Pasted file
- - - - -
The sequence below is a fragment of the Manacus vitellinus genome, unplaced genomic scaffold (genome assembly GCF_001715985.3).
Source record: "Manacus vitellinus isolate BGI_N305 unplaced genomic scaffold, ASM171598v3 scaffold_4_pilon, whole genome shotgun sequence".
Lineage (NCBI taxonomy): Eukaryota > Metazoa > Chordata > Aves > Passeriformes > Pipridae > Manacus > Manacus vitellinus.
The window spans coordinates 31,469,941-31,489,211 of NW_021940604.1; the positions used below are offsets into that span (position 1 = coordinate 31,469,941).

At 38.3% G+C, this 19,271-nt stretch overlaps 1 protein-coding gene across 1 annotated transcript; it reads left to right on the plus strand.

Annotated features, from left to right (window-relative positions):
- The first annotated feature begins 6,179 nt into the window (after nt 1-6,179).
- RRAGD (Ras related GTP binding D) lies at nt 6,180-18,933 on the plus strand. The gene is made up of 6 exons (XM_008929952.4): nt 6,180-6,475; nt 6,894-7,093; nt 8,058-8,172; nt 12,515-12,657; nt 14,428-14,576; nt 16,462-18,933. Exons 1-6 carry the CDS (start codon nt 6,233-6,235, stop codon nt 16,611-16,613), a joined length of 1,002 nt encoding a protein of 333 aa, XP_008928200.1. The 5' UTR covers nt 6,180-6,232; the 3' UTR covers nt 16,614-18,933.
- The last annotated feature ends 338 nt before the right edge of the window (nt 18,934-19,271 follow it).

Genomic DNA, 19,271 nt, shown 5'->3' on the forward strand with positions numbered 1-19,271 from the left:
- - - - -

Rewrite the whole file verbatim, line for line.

The sequence below is a fragment of the Manacus vitellinus genome, unplaced genomic scaffold (genome assembly GCF_001715985.3).
Source record: "Manacus vitellinus isolate BGI_N305 unplaced genomic scaffold, ASM171598v3 scaffold_4_pilon, whole genome shotgun sequence".
Lineage (NCBI taxonomy): Eukaryota > Metazoa > Chordata > Aves > Passeriformes > Pipridae > Manacus > Manacus vitellinus.
The window spans coordinates 31,469,941-31,489,211 of NW_021940604.1; the positions used below are offsets into that span (position 1 = coordinate 31,469,941).

At 38.3% G+C, this 19,271-nt stretch overlaps 1 protein-coding gene across 1 annotated transcript; it reads left to right on the plus strand.

Annotated features, from left to right (window-relative positions):
- The first annotated feature begins 6,179 nt into the window (after nt 1-6,179).
- RRAGD (Ras related GTP binding D) lies at nt 6,180-18,933 on the plus strand. The gene is made up of 6 exons (XM_008929952.4): nt 6,180-6,475; nt 6,894-7,093; nt 8,058-8,172; nt 12,515-12,657; nt 14,428-14,576; nt 16,462-18,933. Exons 1-6 carry the CDS (start codon nt 6,233-6,235, stop codon nt 16,611-16,613), a joined length of 1,002 nt encoding a protein of 333 aa, XP_008928200.1. The 5' UTR covers nt 6,180-6,232; the 3' UTR covers nt 16,614-18,933.
- The last annotated feature ends 338 nt before the right edge of the window (nt 18,934-19,271 follow it).

Genomic DNA, 19,271 nt, shown 5'->3' on the forward strand with positions numbered 1-19,271 from the left: